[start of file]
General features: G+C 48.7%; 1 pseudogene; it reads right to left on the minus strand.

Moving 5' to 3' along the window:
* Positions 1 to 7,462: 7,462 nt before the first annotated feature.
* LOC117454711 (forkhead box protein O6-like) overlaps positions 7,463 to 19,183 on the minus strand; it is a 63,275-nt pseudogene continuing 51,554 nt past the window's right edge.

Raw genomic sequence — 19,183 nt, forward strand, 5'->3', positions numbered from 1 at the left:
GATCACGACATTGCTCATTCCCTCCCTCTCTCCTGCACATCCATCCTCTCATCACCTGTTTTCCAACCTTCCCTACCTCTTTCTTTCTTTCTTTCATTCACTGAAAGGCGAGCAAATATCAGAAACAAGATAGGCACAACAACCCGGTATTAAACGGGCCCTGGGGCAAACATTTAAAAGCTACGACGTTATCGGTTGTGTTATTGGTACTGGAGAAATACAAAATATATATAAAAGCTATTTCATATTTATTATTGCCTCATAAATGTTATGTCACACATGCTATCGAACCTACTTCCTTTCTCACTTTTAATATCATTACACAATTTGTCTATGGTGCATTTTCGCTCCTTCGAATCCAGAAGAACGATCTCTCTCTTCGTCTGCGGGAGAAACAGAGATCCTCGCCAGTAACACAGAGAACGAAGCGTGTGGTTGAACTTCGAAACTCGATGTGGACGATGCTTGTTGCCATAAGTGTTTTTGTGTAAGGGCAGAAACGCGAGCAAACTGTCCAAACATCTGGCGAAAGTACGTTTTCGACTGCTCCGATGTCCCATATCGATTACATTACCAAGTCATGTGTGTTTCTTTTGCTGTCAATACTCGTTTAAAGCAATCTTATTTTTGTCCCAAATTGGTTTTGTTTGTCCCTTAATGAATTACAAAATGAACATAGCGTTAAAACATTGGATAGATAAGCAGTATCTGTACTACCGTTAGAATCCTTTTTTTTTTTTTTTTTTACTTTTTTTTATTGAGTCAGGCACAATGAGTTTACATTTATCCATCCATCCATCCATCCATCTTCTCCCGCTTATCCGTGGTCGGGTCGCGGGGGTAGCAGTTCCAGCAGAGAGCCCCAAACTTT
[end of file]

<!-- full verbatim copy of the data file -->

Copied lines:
General features: G+C 48.7%; 1 pseudogene; it reads right to left on the minus strand.

Moving 5' to 3' along the window:
* Positions 1 to 7,462: 7,462 nt before the first annotated feature.
* LOC117454711 (forkhead box protein O6-like) overlaps positions 7,463 to 19,183 on the minus strand; it is a 63,275-nt pseudogene continuing 51,554 nt past the window's right edge.

Raw genomic sequence — 19,183 nt, forward strand, 5'->3', positions numbered from 1 at the left:
GATCACGACATTGCTCATTCCCTCCCTCTCTCCTGCACATCCATCCTCTCATCACCTGTTTTCCAACCTTCCCTACCTCTTTCTTTCTTTCTTTCATTCACTGAAAGGCGAGCAAATATCAGAAACAAGATAGGCACAACAACCCGGTATTAAACGGGCCCTGGGGCAAACATTTAAAAGCTACGACGTTATCGGTTGTGTTATTGGTACTGGAGAAATACAAAATATATATAAAAGCTATTTCATATTTATTATTGCCTCATAAATGTTATGTCACACATGCTATCGAACCTACTTCCTTTCTCACTTTTAATATCATTACACAATTTGTCTATGGTGCATTTTCGCTCCTTCGAATCCAGAAGAACGATCTCTCTCTTCGTCTGCGGGAGAAACAGAGATCCTCGCCAGTAACACAGAGAACGAAGCGTGTGGTTGAACTTCGAAACTCGATGTGGACGATGCTTGTTGCCATAAGTGTTTTTGTGTAAGGGCAGAAACGCGAGCAAACTGTCCAAACATCTGGCGAAAGTACGTTTTCGACTGCTCCGATGTCCCATATCGATTACATTACCAAGTCATGTGTGTTTCTTTTGCTGTCAATACTCGTTTAAAGCAATCTTATTTTTGTCCCAAATTGGTTTTGTTTGTCCCTTAATGAATTACAAAATGAACATAGCGTTAAAACATTGGATAGATAAGCAGTATCTGTACTACCGTTAGAATCCTTTTTTTTTTTTTTTTTTACTTTTTTTTATTGAGTCAGGCACAATGAGTTTACATTTATCCATCCATCCATCCATCCATCTTCTCCCGCTTATCCGTGGTCGGGTCGCGGGGGTAGCAGTTCCAGCAGAGAGCCCCAAACTTT